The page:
James Gelvin's Modern Middle East - Book Review
James Gelvin’s Modern Middle East provides a description of how Europe’s modernism transformed the Ottoman and Persian empires by discussing the effects of imperialism and defensive developmentalism strategies adopted by the rulers. Gelvin defines defensive developmentalism as the series of fundamental reforms undertaken by rulers in the Middle East in order to integrate their governments and to conserve their unity against the irrepressible growth and advancement of the West. Characterized by reforms in military, education, taxation, economy, social service and hiked cultivation of cash crops, defensive developmentalism echoes one of the initial steps taken in the history of political reform.
The Ottoman and Egyptian rulers implemented reforms that were similar in nature. However, Gelvin notes that the differing aims of the reforms concerning both the states considerably impacted the process and its outcome. For instance, the Ottomans adopted defensive developmentalism in order to keep up with the Western world. Egyptians, on the contrary, concentrated on bringing about a change in the economic scenario of the country by increasing the plantation of cash crops as well as building a solid army in order to guard its autonomy against the Ottomans.
The event of price revolution in seventeenth century Europe caused the world economy to mature from empires to a sole market – in other words, “an integrated global economic system” in which European states comprised of the core. With the course of time, these states began to derive raw material from states that were comparatively weak in order to further their manufacturing process. As a result, according to Gelvin, “the world economy came to be divided into two distinct units: a developed core…and what is called the periphery; that is, states at a lower technological and economic level.” This caused the Middle Eastern rulers to engage in defensive developmentalism so as to react to the ascent of the West.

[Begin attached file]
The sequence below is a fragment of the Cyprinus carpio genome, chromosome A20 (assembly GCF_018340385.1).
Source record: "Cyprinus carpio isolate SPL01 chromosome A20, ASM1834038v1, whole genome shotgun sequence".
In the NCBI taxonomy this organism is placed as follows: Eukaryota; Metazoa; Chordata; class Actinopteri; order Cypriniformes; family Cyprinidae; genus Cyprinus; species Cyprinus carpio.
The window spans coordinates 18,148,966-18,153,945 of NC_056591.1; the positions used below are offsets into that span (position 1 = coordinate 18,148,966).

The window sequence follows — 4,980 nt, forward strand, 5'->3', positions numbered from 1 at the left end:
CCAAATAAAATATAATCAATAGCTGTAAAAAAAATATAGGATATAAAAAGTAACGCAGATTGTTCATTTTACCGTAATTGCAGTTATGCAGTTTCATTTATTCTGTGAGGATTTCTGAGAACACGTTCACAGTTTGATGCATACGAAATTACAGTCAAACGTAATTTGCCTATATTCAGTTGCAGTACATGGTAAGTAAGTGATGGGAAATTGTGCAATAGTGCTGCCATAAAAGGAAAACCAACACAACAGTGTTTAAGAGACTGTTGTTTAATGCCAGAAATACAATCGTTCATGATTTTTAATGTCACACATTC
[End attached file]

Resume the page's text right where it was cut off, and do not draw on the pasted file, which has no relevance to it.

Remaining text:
One of the first rulers to adopt the strategy of defensive developmentalism was Mehmet Ali, the ruler of Egypt. For the most part, he implemented reforms in the military, which according to him was crucial for the fortification of the central government. He also wanted to expand the land under his control to guarantee the supply of raw materials for its developing economy. In order to consolidate the government and boost state earnings, Mehmet Ali put an end to tax farming. He massacred Mamluk tax farmers and accommodated Bedouins to dominate and manage the sector of agriculture, which eventually became a plant for manufacturing cotton.
The diminishing worldwide supply of cotton with the onset of the American Civil War caused a surge in the price of cotton and Mehmet Ali spent immensely in the cotton industry as he miscalculated this temporary phase of economic development. Gelvin states that Mehmet Ali’s successors “borrowed heavily from European bankers to finance internal improvements”, such as the building of the Suez Canal. As a result, Egypt went bankrupt and eventually, fell into the hands of British dominion.
In Tunisia, the sense of defensive developmentalism adopted by Ahmed Bey was similar to that of Egypt. He reformed the state’s military by updating it with European technology and setting up a “polytechnic university to train bureaucrats and military officers… .” He also improvised the system of taxation and invested in infrastructure by borrowing immensely from the West. Just like the case of Egypt, Tunisia declared bankruptcy and fell into the hands of the French dominion.